RENO, Nev. — Nevada has legalized recreational marijuana, but it’s still not OK for tens of thousands of Burning Man fans to light up this year.
“The broader public — including those that go to Burning Man — seem to think that at Burning Man, anything goes,” said Rebecca Gasca, CEO of the Reno-based cannabis consulting firm Pistil and Stigma.
Voters in the state passed a marijuana legalization measure in 2016, and sales began at retail stores on July 1.
But consumption is allowed only in private and even possession remains illegal on federal lands, including the stretch of Black Rock Desert managed by the U.S. Bureau of Land Management where the counter-culture festival began Sunday and continues through the weekend about 100 miles (161 kilometers) north of Reno.
“You’re not exempt from the law at Burning Man, and that is doubly true this year,” festival spokeswoman Megan Miller told the Reno Gazette-Journal.
BLM officials say a pot possession arrest can result in a year in jail and a $1,000 fine. But federal agents made no arrests for any crimes last year at Burning Man, or the year before.
Pershing County sheriff’s deputies, who also have legal jurisdiction at the event, arrested approximately four dozen people last year, about three dozen of them on drug-related charges, Sheriff Jerry Allen said. He said the most common drug found at Burning Man last year was marijuana, followed by cocaine, ecstasy and acid.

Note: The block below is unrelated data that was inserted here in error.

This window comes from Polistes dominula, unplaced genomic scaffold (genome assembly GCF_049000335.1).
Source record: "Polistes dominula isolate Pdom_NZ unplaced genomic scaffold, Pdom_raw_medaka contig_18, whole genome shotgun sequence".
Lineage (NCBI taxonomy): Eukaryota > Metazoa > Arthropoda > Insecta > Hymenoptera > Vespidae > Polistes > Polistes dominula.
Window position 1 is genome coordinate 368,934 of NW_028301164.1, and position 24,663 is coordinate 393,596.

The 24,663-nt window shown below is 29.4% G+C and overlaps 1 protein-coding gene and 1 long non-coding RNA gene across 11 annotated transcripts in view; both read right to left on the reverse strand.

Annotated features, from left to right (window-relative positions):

This year, Allen said his deputies will follow state law letting people possess up to one 1 ounce (28 grams) of pot. He said discovery of more than an ounce of marijuana or more than an eighth-ounce of marijuana concentrate can result in a citation or arrest.
Providing alcohol or drugs to a minor and drug trafficking also are illegal and can carry heavier punishments, he said.
“If they show up with a hay bale of marijuana, it’s definitely going to be more than a citation. It’s going to be up to the discretion of the officer,” Allen told the newspaper.
In addition, due to the danger posed to oneself and others on the road, anyone who is believed to be under the influence of any controlled substance, based on probable cause, is subject to arrest. Some attendees will be subject to vehicle searches, which may be aided by K-9 units from both the BLM and the sheriff’s office.
Participants may refuse law enforcement searches of their vehicles, but refusal of searches requested by Burning Man volunteers at the entry gate can result in denied entry.
Information from: Reno Gazette-Journal